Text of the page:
Canada – Regs Aim to Foster Employer Compliance with Foreign Worker Programs

Canada – Regs Aim to Foster Employer Compliance

This GMS Flash Alert provides highlights of the new Canadian immigration regulations that are coming into force on December 1, 2015.

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New Canadian regulations1 coming into force on December 1, 2015, will further the government’s efforts (1) to encourage employers’ compliance with the conditions of the Temporary Foreign Worker Program / International Mobility Program and (2) to deter non-compliance. 

WHY THIS MATTERS

The previous rules simply did not address all possible non-compliance situations.  For example, there was only one available action against employers that are found non-compliant following an inspection by the immigration authorities – a two-year ban from the above-noted programs.  There was a need to introduce a range of sanctions of varying degrees that could be applied in accordance with the severity of the contraventions.

Given these new regulations, it is important for employers to create and effectively implement a Compliance Action Plan when availing of the Temporary Foreign Worker Program / International Mobility Program. 

Highlights of New Regulations

  • A system of Administrative Monetary Penalties (AMPs) which penalizes employers for specific conducts that result in non-compliance. 
  • Consequences for violations range from warnings to periods of ineligibility to employ foreign workers – “bans” of 1, 2, 5, and 10 years (and a permanent ban may be imposed for the most serious violations).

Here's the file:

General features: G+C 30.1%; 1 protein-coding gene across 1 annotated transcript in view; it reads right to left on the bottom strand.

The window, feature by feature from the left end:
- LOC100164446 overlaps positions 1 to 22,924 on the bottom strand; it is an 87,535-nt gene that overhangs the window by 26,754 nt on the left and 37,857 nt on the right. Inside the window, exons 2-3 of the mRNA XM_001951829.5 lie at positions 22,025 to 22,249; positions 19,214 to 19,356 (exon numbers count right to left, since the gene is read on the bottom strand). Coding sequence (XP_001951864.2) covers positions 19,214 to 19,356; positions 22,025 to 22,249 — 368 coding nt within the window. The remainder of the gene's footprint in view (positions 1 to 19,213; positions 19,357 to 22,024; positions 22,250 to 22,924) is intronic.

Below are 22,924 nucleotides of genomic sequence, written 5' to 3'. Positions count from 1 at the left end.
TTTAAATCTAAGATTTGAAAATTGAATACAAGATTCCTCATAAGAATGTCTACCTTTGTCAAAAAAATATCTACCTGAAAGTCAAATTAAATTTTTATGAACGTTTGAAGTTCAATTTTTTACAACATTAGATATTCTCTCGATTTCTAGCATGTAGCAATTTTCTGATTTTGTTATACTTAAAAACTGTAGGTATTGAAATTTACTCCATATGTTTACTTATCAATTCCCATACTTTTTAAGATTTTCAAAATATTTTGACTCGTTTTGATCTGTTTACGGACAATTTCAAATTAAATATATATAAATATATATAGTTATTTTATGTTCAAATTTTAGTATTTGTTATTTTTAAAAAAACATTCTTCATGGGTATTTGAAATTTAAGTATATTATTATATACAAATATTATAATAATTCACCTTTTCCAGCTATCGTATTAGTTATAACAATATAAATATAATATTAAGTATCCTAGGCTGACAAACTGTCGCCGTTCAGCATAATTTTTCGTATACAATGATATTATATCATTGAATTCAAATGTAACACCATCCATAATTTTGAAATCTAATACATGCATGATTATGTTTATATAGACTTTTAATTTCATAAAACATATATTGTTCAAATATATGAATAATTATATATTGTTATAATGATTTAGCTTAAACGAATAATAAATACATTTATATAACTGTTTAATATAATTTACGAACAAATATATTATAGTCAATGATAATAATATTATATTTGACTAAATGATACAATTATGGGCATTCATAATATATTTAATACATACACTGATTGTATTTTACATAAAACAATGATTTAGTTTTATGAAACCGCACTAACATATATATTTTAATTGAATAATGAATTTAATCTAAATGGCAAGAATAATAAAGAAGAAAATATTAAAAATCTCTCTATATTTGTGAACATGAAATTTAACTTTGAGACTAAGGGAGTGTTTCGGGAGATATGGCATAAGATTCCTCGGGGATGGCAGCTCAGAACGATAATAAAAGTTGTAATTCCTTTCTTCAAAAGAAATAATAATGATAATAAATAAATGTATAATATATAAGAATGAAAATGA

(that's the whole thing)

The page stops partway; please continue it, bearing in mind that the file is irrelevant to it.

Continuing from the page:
• Provisions for employers to voluntarily disclose non-compliance such that accepted voluntary disclosure may reduce the penalties levied.

RELATED RESOURCE

For more details, see “Enhanced Employer Accountability: A New Era of Foreign Worker Compliance,” in e-Alert (2015/10), a publication of the KPMG Law LLP, a KPMG International member firm in Canada

KPMG NOTE

Citizenship and Immigration Canada has been careful to note that the new regulations are not intended to be punitive; rather, they are intended to protect foreign workers who require a work permit to work in Canada and to protect the Canadian economy and labor market.

CONTACTS

For assistance with immigration-related matters pertaining to Canada, please contact your local qualified immigration counsel*, or the following immigration professional with the KPMG International member firm in Canada:

 

Howard Greenberg 

Tel.: +1-416-943-0288 x224 

hgreenberg@kpmglaw.ca 

 

*  KPMG LLP (U.S.) does not provide any immigration services.  

The information contained in this newsletter was submitted by the KPMG International member firm in Canada.

© 2016 KPMG LLP, a Canada limited liability partnership and a member firm of the KPMG network of independent member firms affiliated with KPMG International Cooperative (“KPMG International”), a Swiss entity. All rights reserved.

Flash Alert is an Global Mobility Services publication of KPMG LLPs Washington National Tax practice. The KPMG logo and name are trademarks of KPMG International. KPMG International is a Swiss cooperative that serves as a coordinating entity for a network of independent member firms. KPMG International provides no audit or other client services. Such services are provided solely by member firms in their respective geographic areas. KPMG International and its member firms are legally distinct and separate entities. They are not and nothing contained herein shall be construed to place these entities in the relationship of parents, subsidiaries, agents, partners, or joint venturers. No member firm has any authority (actual, apparent, implied or otherwise) to obligate or bind KPMG International or any member firm in any manner whatsoever. The information contained in herein is of a general nature and is not intended to address the circumstances of any particular individual or entity. Although we endeavor to provide accurate and timely information, there can be no guarantee that such information is accurate as of the date it is received or that it will continue to be accurate in the future. No one should act on such information without appropriate professional advice after a thorough examination of the particular situation.

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